Fixing a Broken Corporate Hiring and Search Process, Part 6 – Why should it take 6-months or longer to fill a critical job reporting to the CCO or CMO? What needs to change to cut that time in half?

Judith Cushman All Posts, Corporate Search Process 0 Comments

judith cushman associates excecutive recruiting search process seattle bellevue washingtonAnswer: Here is my recommendation for an alternate approach to the “normal” search. The fundamental difference is the executive in charge is the one who has the most to gain (or lose) if the search is successful (or not.)
That executive is the CCO or the CMO. (Future references will be to use CCO.) What improvements can CCOs implement?

The CCO is in the best position to decide when the hire is critical to the department and the company. Most likely the job is a direct report to the CCO. HR executes the search and reports results based on an agreed upon plan.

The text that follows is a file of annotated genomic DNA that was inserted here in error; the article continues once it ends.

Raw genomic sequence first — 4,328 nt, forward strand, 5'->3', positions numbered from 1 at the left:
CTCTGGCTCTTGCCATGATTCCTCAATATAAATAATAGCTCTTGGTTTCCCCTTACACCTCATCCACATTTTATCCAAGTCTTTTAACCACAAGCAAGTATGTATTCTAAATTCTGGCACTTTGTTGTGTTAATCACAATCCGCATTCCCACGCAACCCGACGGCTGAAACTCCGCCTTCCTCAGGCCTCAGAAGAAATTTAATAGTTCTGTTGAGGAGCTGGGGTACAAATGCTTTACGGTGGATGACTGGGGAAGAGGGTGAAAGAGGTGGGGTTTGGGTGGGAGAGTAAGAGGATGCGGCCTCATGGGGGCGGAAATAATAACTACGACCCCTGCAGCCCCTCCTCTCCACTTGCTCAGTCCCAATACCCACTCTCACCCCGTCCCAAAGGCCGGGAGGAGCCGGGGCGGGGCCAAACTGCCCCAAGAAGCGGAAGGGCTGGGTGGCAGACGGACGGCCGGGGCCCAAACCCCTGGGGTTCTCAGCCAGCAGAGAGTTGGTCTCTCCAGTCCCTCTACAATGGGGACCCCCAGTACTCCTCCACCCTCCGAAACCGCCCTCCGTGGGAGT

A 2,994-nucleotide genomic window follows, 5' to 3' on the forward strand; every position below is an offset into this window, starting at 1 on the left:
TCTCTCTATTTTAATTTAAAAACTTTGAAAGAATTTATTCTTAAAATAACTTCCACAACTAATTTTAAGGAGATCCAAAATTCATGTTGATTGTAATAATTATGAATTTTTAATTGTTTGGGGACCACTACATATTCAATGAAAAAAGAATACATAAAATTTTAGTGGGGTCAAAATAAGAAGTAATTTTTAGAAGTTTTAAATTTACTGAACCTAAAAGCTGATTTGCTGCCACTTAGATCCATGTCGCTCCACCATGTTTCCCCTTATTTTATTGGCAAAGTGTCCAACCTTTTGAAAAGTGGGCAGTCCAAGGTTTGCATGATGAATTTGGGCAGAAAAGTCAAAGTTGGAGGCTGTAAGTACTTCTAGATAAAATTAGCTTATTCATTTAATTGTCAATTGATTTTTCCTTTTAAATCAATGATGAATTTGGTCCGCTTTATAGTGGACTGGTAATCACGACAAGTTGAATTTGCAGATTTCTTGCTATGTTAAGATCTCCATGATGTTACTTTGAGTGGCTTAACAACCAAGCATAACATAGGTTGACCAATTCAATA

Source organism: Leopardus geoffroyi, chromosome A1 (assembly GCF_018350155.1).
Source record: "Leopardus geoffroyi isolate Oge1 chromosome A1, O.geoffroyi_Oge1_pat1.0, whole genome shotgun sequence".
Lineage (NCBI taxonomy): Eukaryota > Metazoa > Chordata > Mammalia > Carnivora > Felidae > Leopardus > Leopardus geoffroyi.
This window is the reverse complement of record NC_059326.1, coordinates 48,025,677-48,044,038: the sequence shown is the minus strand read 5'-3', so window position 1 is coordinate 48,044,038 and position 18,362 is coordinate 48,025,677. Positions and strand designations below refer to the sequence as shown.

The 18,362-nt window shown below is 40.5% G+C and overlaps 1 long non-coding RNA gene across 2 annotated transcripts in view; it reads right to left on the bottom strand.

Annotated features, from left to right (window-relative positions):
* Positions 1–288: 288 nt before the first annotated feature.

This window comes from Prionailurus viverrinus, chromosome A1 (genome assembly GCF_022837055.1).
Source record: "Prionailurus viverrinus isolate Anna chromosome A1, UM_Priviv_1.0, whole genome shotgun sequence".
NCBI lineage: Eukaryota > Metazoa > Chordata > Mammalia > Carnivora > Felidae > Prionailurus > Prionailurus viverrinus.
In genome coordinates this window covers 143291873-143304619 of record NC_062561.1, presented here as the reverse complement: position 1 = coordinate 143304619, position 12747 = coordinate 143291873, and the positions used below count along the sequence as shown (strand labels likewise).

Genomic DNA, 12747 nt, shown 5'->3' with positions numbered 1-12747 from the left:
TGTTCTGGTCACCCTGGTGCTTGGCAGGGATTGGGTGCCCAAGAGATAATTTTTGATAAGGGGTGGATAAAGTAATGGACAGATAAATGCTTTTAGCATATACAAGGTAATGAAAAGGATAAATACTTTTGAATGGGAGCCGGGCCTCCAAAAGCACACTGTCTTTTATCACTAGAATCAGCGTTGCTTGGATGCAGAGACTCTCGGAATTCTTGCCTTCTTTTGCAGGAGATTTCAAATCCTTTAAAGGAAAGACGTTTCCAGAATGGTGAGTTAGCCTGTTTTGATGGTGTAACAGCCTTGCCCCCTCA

The hiring manager will be responsible for all strategic decision-making and will set expectations for the support needed from HR. A well-orchestrated search has the best potential to hit a “home run” in finding the strongest candidates. An excellent hire can lead to increases in productivity, creativity, new strategic thinking and, overall, add value to the company.

It is necessary to have the project management aspects of a search executed by a senior comms Director who understands the nuances of the communications field. S/he is sufficiently experienced, and by his/her involvement, candidates understand that the company takes the search seriously.

At the executive levels, it is never appropriate to expect a junior level recruiter in HR to contact potential candidates. It signals to the candidate that the hiring organization does not understand what appropriate behavior is, and that the comms role is not held in high regard.

Establishing at the get go that this approach will be implemented and clarifying the role of HR will eliminate confusion. It also can lead to metrics and a timetable to evaluate the effectiveness of the search process.

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